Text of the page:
103. 103.
    Billings FT 4th, Hendricks PA, Schildcrout JS, Shi Y, Petracek MR, Byrne JG, et al. High-dose perioperative atorvastatin and acute kidney injury following cardiac surgery: a randomized clinical trial. JAMA. 2016;315(9):877–88. PubMed PMID: 26906014. Pubmed Central PMCID: PMC4843765.CrossRefPubMedPubMedCentralGoogle Scholar
  104. 104.
    Wu BJ, Kathir K, Witting PK, Beck K, Choy K, Li C, et al. Antioxidants protect from atherosclerosis by a heme oxygenase-1 pathway that is independent of free radical scavenging. J Exp Med. 2006;203(4):1117–27. PubMed PMID: 16606673.CrossRefPubMedPubMedCentralGoogle Scholar
  105. 105.
    Kubulus D, Rensing H, Paxian M, Thierbach JT, Meisel T, Redl H, et al. Influence of heme-based solutions on stress protein expression and organ failure after hemorrhagic shock. Crit Care Med. 2005;33(3):629–37. PubMed PMID: 15753757.CrossRefPubMedGoogle Scholar
  106. 106.
    Tenhunen R, Tokola O, Linden IB. Haem arginate: a new stable haem compound. J Pharm Pharmacol. 1987;39(10):780–6. PubMed PMID: 2891815.CrossRefPubMedGoogle Scholar
  107. 107.
    Ventura P, Cappellini MD, Rocchi E. The acute porphyrias: a diagnostic and therapeutic challenge in internal and emergency medicine. Intern Emerg Med. 2009;4(4):297–308. PubMed PMID: 19479318.CrossRefPubMedGoogle Scholar
  108. 108.
    Thomas RA, Czopek A, Bellamy CO, McNally SJ, Kluth DC, Marson LP. Hemin preconditioning upregulates heme oxygenase-1 in deceased donor renal transplant recipients: a randomized, controlled, phase IIB trial. Transplantation. 2016;100(1):176–83. PubMed PMID: 26680374.CrossRefPubMedGoogle Scholar
  109. 109.
    Bonventre JV, Yang L. Cellular pathophysiology of ischemic acute kidney injury. J Clin Invest. 2011;121(11):4210–21. PubMed PMID: 22045571. Pubmed Central PMCID: 3204829.CrossRefPubMedPubMedCentralGoogle Scholar
  110. 110.
    Mulay SR, Holderied A, Kumar SV, Anders HJ. Targeting inflammation in so-called acute kidney injury. Semin Nephrol. 2016;36(1):17–30. PubMed PMID: 27085732.CrossRefPubMedGoogle Scholar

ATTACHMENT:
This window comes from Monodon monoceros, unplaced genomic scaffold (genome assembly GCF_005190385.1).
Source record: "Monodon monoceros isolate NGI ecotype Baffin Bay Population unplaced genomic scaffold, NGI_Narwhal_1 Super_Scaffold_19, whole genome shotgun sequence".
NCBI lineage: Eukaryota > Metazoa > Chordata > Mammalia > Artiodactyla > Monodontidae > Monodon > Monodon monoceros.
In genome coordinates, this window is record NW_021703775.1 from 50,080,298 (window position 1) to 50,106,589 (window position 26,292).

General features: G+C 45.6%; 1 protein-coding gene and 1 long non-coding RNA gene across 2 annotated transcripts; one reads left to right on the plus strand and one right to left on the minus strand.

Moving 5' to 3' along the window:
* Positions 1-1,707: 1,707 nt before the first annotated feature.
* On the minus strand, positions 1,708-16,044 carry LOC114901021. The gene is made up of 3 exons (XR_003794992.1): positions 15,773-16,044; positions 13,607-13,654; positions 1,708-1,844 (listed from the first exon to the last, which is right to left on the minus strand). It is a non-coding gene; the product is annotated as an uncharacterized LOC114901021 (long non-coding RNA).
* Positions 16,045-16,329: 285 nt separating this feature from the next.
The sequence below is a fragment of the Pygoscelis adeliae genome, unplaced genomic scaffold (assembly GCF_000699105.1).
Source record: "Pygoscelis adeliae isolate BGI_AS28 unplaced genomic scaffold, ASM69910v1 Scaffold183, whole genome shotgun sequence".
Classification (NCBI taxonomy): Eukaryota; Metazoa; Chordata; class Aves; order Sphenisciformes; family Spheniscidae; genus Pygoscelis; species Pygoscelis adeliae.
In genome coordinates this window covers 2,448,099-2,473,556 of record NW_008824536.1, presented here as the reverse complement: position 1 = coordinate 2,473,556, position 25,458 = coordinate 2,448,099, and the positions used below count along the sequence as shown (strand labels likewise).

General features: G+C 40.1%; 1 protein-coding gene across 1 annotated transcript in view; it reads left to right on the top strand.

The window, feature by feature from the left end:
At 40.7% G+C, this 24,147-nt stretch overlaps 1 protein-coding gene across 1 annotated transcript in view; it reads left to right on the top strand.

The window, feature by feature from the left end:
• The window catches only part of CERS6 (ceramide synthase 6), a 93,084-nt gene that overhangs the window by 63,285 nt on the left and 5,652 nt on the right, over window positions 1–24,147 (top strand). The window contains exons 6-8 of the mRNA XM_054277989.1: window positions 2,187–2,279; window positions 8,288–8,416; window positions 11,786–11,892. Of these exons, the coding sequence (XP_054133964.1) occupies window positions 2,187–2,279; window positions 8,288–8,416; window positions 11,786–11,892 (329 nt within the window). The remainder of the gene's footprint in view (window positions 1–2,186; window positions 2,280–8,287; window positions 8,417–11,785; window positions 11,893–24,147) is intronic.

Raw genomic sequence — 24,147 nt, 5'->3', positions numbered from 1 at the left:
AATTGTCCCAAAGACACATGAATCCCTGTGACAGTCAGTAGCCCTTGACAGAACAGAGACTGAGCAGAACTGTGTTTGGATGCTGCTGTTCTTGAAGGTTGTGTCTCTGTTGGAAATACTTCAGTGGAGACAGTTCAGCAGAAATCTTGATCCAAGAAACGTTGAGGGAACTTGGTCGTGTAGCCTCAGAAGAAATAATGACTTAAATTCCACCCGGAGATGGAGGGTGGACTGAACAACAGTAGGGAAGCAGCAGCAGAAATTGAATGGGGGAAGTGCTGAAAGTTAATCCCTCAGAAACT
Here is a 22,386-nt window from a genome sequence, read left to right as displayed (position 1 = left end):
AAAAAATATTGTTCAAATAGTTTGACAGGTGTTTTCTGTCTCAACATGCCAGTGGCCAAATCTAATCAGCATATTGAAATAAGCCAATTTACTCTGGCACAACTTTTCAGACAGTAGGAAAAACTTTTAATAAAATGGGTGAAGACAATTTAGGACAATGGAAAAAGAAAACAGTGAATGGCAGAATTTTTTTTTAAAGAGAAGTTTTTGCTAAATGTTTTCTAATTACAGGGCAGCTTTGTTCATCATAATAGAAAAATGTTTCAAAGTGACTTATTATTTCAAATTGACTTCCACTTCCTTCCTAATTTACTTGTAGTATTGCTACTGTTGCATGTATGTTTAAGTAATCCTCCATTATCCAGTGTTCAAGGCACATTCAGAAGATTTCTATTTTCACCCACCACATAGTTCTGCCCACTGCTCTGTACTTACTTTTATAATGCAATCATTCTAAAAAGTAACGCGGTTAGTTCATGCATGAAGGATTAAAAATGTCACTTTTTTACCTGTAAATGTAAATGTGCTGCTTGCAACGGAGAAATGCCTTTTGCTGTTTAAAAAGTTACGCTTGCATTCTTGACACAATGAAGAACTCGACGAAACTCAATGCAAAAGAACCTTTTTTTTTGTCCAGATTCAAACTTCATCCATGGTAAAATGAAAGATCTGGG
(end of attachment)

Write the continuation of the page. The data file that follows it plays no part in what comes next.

111. 111.
    He Z, Lu L, Altmann C, Hoke TS, Ljubanovic D, Jani A, et al. Interleukin-18 binding protein transgenic mice are protected against ischemic acute kidney injury. Am J Physiol Renal Physiol. 2008;295(5):F1414–21. PubMed PMID: 18753296. Pubmed Central PMCID: 2584896. Epub 2008/08/30. eng.CrossRefPubMedPubMedCentralGoogle Scholar
  112. 112.
    Faubel S, Lewis EC, Reznikov L, Ljubanovic D, Hoke TS, Somerset H, et al. Cisplatin-induced acute renal failure is associated with an increase in the cytokines interleukin (IL)-1beta, IL-18, IL-6, and neutrophil infiltration in the kidney. J Pharmacol Exp Ther. 2007;322(1):8–15. PubMed PMID: 17400889.CrossRefPubMedGoogle Scholar
  113. 113.
    Wang W, Faubel S, Ljubanovic D, Mitra A, Falk SA, Kim J, et al. Endotoxemic acute renal failure is attenuated in caspase-1-deficient mice. Am J Physiol Renal Physiol. 2005;288(5):F997–1004. PubMed PMID: 15644489.CrossRefPubMedGoogle Scholar
  114. 114.
    Linkermann A, Brasen JH, Darding M, Jin MK, Sanz AB, Heller JO, et al. Two independent pathways of regulated necrosis mediate ischemia-reperfusion injury. Proc Natl Acad Sci U S A. 2013;110(29):12024–9. PubMed PMID: 23818611. Pubmed Central PMCID: PMC3718149.CrossRefPubMedPubMedCentralGoogle Scholar
  115. 115.
    Linkermann A, Green DR. Necroptosis. N Engl J Med. 2014;370(5):455–65. PubMed PMID: 24476434. Pubmed Central PMCID: PMC4035222.CrossRefPubMedPubMedCentralGoogle Scholar
  116. 116.
    Linkermann A, Hackl MJ, Kunzendorf U, Walczak H, Krautwald S, Jevnikar AM. Necroptosis in immunity and ischemia-reperfusion injury. Am J Transplant. 2013;13(11):2797–804. PubMed PMID: 24103029.CrossRefPubMedGoogle Scholar
  117. 117.
    Ferenbach DA, Kluth DC, Hughes J. Hemeoxygenase-1 and renal ischaemia-reperfusion injury. Nephron Exp Nephrol. 2010;115(3):e33–7. PubMed PMID: 20424481. Epub 2010/04/29. eng.CrossRefPubMedGoogle Scholar
  118. 118.
    Friedmann Angeli JP, Schneider M, Proneth B, Tyurina YY, Tyurin VA, Hammond VJ, et al. Inactivation of the ferroptosis regulator Gpx4 triggers acute renal failure in mice. Nat Cell Biol. 2014;16(12):1180–91. PubMed PMID: 25402683. Pubmed Central PMCID: PMC4894846.CrossRefPubMedGoogle Scholar
  119. 119.